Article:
A few weeks ago, I offered in a Sunday Message the thought that instead of New Year’s “Resolutions”, we might instead consider seven “New Rules To Live By” in 2021. Since that Sunday, I have been asked to put those in writing. And since we are now in the season of Lent, a time in which we are asked to reflect and recommit to moving our lives closer to the example of Jesus, I thought this might be a helpful time to present those “rules” once again. So…for your consideration:
Leave others’ stuff alone: If a politically, socially or religiously related banner, sign or other on somebody else’s house or a church bothers us, by all means disagree with it and say so, but don’t burn it, steal it or tear it up. It’s not ours. And besides, we will never influence anyone to change their perspective on anything that way.
Quit treating those who disagree with us on a single issue, or a single detail about a specific issue as our enemy: There are exceptions to this for those who advocate for things like white supremacy or religious extremism. But we seem to do this more and more with more and more issues that don’t warrant it.
#3 (slightly tongue-in-cheek)
If you want to be an “internet troll” – someone who intentionally posts inflammatory comments online for the sole or primary purpose of provoking others – you must be an actual troll – a mythical creature who lives under a bridge or rock.
Those who have been deemed “essential workers” throughout this pandemic must still be treated as essential after. Once things return to whatever the new “normal” will look like, grocery store workers, delivery people, health aides, etc. must be paid a suitable living wage and given the courtesy and respect they should have been getting all along.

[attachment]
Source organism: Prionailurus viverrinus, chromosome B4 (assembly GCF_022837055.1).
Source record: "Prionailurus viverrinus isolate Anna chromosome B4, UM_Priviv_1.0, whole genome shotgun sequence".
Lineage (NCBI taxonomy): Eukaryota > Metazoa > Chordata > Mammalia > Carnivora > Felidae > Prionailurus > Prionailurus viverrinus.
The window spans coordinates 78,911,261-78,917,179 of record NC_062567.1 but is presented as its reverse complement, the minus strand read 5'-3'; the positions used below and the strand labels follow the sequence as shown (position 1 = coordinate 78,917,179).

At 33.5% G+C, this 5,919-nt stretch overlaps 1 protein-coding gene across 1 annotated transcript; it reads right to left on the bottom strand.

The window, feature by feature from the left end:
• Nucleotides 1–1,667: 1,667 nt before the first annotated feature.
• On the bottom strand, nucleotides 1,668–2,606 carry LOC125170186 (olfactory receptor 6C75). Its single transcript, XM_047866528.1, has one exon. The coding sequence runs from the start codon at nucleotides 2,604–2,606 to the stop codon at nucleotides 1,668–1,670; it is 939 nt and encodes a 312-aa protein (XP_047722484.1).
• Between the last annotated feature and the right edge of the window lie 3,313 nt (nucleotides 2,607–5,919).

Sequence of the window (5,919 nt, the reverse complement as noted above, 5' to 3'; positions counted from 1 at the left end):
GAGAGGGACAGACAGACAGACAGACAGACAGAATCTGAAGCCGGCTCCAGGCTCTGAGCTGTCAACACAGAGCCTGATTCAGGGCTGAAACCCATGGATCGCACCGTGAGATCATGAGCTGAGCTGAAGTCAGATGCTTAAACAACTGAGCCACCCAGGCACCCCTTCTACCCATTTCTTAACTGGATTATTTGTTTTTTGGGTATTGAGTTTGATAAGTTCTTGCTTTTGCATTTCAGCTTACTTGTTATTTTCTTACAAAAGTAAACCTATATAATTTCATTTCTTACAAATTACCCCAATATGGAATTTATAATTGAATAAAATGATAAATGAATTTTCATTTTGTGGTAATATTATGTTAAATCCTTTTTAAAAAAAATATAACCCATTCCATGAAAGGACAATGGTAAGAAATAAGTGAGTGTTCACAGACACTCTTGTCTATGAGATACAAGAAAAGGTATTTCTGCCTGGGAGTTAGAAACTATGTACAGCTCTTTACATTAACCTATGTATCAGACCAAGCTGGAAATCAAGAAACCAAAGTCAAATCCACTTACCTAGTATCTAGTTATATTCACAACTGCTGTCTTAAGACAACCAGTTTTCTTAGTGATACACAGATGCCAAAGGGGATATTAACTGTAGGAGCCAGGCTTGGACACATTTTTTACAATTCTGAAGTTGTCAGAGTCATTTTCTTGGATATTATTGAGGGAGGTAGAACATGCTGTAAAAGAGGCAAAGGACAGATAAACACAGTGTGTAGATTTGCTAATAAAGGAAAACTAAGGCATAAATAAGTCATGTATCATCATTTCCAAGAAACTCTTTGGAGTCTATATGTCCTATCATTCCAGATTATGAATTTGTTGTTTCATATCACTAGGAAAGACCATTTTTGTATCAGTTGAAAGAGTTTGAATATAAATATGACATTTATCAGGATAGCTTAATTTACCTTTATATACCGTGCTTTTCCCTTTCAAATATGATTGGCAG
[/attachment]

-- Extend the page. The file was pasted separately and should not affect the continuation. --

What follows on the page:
Related to #4, for every statue, building or whatever dedicated to a political, military or economic figure, at least one must be dedicated to a doctor, scientist, or other health care leader.
Begin finally treating health care as a human right, instead of a “privilege” or “benefit”.
Lastly, something I have said to the congregations I have served at the start of 2005, 2009, 2013, 2017: While political leaders matter and matter greatly, we must never lose sight of the truth that our salvation will never be found in elected leaders of any kind. It will never come from any political leader or party. It will only come from our rising up to God’s hopes and call for us to follow Jesus’ call to lives rooted in compassion, justice, forgiveness, generosity and mercy.